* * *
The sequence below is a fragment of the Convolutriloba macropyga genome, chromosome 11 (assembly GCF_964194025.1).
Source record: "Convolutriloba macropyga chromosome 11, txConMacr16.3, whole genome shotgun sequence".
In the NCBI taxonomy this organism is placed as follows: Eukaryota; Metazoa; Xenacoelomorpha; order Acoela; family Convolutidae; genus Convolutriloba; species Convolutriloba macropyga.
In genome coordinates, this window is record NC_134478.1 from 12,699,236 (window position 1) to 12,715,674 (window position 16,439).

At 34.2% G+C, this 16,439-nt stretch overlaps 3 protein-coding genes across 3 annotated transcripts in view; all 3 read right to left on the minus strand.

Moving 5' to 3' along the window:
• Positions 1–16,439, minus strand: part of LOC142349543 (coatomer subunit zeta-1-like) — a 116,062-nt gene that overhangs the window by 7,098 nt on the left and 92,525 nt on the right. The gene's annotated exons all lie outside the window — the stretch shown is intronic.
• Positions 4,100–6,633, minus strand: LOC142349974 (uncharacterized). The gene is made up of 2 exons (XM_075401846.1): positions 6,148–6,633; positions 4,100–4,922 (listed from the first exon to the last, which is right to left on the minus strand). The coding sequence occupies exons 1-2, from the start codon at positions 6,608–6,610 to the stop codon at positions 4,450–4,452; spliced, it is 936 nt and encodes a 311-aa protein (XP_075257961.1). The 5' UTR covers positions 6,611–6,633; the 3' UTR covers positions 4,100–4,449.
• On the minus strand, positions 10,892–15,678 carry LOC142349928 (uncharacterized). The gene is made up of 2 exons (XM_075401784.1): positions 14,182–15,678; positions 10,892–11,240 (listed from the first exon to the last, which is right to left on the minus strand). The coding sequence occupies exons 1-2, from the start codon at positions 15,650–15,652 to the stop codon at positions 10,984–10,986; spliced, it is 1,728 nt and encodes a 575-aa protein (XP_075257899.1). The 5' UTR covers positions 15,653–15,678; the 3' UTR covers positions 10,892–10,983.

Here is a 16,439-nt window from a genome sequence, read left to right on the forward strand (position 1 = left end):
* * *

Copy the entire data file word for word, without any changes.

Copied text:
The sequence below is a fragment of the Convolutriloba macropyga genome, chromosome 11 (assembly GCF_964194025.1).
Source record: "Convolutriloba macropyga chromosome 11, txConMacr16.3, whole genome shotgun sequence".
In the NCBI taxonomy this organism is placed as follows: Eukaryota; Metazoa; Xenacoelomorpha; order Acoela; family Convolutidae; genus Convolutriloba; species Convolutriloba macropyga.
In genome coordinates, this window is record NC_134478.1 from 12,699,236 (window position 1) to 12,715,674 (window position 16,439).

At 34.2% G+C, this 16,439-nt stretch overlaps 3 protein-coding genes across 3 annotated transcripts in view; all 3 read right to left on the minus strand.

Moving 5' to 3' along the window:
• Positions 1–16,439, minus strand: part of LOC142349543 (coatomer subunit zeta-1-like) — a 116,062-nt gene that overhangs the window by 7,098 nt on the left and 92,525 nt on the right. The gene's annotated exons all lie outside the window — the stretch shown is intronic.
• Positions 4,100–6,633, minus strand: LOC142349974 (uncharacterized). The gene is made up of 2 exons (XM_075401846.1): positions 6,148–6,633; positions 4,100–4,922 (listed from the first exon to the last, which is right to left on the minus strand). The coding sequence occupies exons 1-2, from the start codon at positions 6,608–6,610 to the stop codon at positions 4,450–4,452; spliced, it is 936 nt and encodes a 311-aa protein (XP_075257961.1). The 5' UTR covers positions 6,611–6,633; the 3' UTR covers positions 4,100–4,449.
• On the minus strand, positions 10,892–15,678 carry LOC142349928 (uncharacterized). The gene is made up of 2 exons (XM_075401784.1): positions 14,182–15,678; positions 10,892–11,240 (listed from the first exon to the last, which is right to left on the minus strand). The coding sequence occupies exons 1-2, from the start codon at positions 15,650–15,652 to the stop codon at positions 10,984–10,986; spliced, it is 1,728 nt and encodes a 575-aa protein (XP_075257899.1). The 5' UTR covers positions 15,653–15,678; the 3' UTR covers positions 10,892–10,983.

Here is a 16,439-nt window from a genome sequence, read left to right on the forward strand (position 1 = left end):